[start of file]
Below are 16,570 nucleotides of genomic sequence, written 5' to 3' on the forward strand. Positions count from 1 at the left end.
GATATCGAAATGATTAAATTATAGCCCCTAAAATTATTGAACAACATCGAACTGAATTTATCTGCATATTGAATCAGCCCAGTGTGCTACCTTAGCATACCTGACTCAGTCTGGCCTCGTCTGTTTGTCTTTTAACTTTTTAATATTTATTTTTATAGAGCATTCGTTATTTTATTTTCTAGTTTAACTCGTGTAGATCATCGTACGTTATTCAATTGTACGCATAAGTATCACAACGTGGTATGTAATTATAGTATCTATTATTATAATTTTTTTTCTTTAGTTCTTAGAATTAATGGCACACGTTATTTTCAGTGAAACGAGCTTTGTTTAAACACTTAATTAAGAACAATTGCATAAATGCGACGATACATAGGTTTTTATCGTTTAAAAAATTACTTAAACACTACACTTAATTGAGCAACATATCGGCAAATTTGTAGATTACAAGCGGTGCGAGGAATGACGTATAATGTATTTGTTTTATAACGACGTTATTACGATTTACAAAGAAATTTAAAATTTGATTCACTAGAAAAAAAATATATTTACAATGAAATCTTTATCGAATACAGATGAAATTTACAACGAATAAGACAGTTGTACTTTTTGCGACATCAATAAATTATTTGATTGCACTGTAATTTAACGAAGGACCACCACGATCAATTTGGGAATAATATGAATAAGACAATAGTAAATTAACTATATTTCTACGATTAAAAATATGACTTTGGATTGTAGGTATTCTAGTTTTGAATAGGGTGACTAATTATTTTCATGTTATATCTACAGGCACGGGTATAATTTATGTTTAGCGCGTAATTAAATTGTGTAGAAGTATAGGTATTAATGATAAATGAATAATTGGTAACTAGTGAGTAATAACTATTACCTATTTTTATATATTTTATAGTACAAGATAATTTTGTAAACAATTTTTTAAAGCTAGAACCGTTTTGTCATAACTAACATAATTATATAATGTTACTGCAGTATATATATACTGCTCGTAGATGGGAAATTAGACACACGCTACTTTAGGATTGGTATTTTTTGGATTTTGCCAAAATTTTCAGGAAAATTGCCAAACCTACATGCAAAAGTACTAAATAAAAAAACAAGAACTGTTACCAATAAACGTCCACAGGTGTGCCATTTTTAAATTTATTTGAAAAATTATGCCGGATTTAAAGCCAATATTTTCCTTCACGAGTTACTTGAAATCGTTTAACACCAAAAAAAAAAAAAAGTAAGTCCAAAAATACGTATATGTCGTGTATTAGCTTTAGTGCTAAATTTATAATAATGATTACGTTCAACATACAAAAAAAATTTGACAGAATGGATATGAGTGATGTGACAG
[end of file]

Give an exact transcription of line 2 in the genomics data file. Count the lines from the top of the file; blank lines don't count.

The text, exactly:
GATATCGAAATGATTAAATTATAGCCCCTAAAATTATTGAACAACATCGAACTGAATTTATCTGCATATTGAATCAGCCCAGTGTGCTACCTTAGCATACCTGACTCAGTCTGGCCTCGTCTGTTTGTCTTTTAACTTTTTAATATTTATTTTTATAGAGCATTCGTTATTTTATTTTCTAGTTTAACTCGTGTAGATCATCGTACGTTATTCAATTGTACGCATAAGTATCACAACGTGGTATGTAATTATAGTATCTATTATTATAATTTTTTTTCTTTAGTTCTTAGAATTAATGGCACACGTTATTTTCAGTGAAACGAGCTTTGTTTAAACACTTAATTAAGAACAATTGCATAAATGCGACGATACATAGGTTTTTATCGTTTAAAAAATTACTTAAACACTACACTTAATTGAGCAACATATCGGCAAATTTGTAGATTACAAGCGGTGCGAGGAATGACGTATAATGTATTTGTTTTATAACGACGTTATTACGATTTACAAAGAAATTTAAAATTTGATTCACTAGAAAAAAAATATATTTACAATGAAATCTTTATCGAATACAGATGAAATTTACAACGAATAAGACAGTTGTACTTTTTGCGACATCAATAAATTATTTGATTGCACTGTAATTTAACGAAGGACCACCACGATCAATTTGGGAATAATATGAATAAGACAATAGTAAATTAACTATATTTCTACGATTAAAAATATGACTTTGGATTGTAGGTATTCTAGTTTTGAATAGGGTGACTAATTATTTTCATGTTATATCTACAGGCACGGGTATAATTTATGTTTAGCGCGTAATTAAATTGTGTAGAAGTATAGGTATTAATGATAAATGAATAATTGGTAACTAGTGAGTAATAACTATTACCTATTTTTATATATTTTATAGTACAAGATAATTTTGTAAACAATTTTTTAAAGCTAGAACCGTTTTGTCATAACTAACATAATTATATAATGTTACTGCAGTATATATATACTGCTCGTAGATGGGAAATTAGACACACGCTACTTTAGGATTGGTATTTTTTGGATTTTGCCAAAATTTTCAGGAAAATTGCCAAACCTACATGCAAAAGTACTAAATAAAAAAACAAGAACTGTTACCAATAAACGTCCACAGGTGTGCCATTTTTAAATTTATTTGAAAAATTATGCCGGATTTAAAGCCAATATTTTCCTTCACGAGTTACTTGAAATCGTTTAACACCAAAAAAAAAAAAAAGTAAGTCCAAAAATACGTATATGTCGTGTATTAGCTTTAGTGCTAAATTTATAATAATGATTACGTTCAACATACAAAAAAAATTTGACAGAATGGATATGAGTGATGTGACAG